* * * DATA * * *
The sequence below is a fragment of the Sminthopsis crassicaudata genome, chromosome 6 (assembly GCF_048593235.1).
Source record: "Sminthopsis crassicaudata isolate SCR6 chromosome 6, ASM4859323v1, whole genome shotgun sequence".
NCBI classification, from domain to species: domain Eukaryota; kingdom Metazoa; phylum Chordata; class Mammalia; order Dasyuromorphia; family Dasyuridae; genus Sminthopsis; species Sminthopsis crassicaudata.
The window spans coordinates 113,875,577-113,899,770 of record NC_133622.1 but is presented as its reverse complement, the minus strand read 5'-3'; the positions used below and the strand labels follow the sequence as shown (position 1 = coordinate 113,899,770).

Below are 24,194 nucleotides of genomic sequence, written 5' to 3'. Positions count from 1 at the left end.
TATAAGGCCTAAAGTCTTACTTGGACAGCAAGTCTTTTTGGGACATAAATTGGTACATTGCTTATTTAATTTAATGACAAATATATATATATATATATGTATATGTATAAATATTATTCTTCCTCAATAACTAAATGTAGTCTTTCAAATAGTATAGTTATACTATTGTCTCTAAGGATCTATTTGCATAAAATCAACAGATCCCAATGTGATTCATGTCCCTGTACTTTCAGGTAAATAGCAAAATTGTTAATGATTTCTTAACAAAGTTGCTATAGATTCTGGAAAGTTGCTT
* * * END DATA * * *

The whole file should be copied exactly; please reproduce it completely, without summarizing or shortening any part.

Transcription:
The sequence below is a fragment of the Sminthopsis crassicaudata genome, chromosome 6 (assembly GCF_048593235.1).
Source record: "Sminthopsis crassicaudata isolate SCR6 chromosome 6, ASM4859323v1, whole genome shotgun sequence".
NCBI classification, from domain to species: domain Eukaryota; kingdom Metazoa; phylum Chordata; class Mammalia; order Dasyuromorphia; family Dasyuridae; genus Sminthopsis; species Sminthopsis crassicaudata.
The window spans coordinates 113,875,577-113,899,770 of record NC_133622.1 but is presented as its reverse complement, the minus strand read 5'-3'; the positions used below and the strand labels follow the sequence as shown (position 1 = coordinate 113,899,770).

Below are 24,194 nucleotides of genomic sequence, written 5' to 3'. Positions count from 1 at the left end.
TATAAGGCCTAAAGTCTTACTTGGACAGCAAGTCTTTTTGGGACATAAATTGGTACATTGCTTATTTAATTTAATGACAAATATATATATATATATATGTATATGTATAAATATTATTCTTCCTCAATAACTAAATGTAGTCTTTCAAATAGTATAGTTATACTATTGTCTCTAAGGATCTATTTGCATAAAATCAACAGATCCCAATGTGATTCATGTCCCTGTACTTTCAGGTAAATAGCAAAATTGTTAATGATTTCTTAACAAAGTTGCTATAGATTCTGGAAAGTTGCTT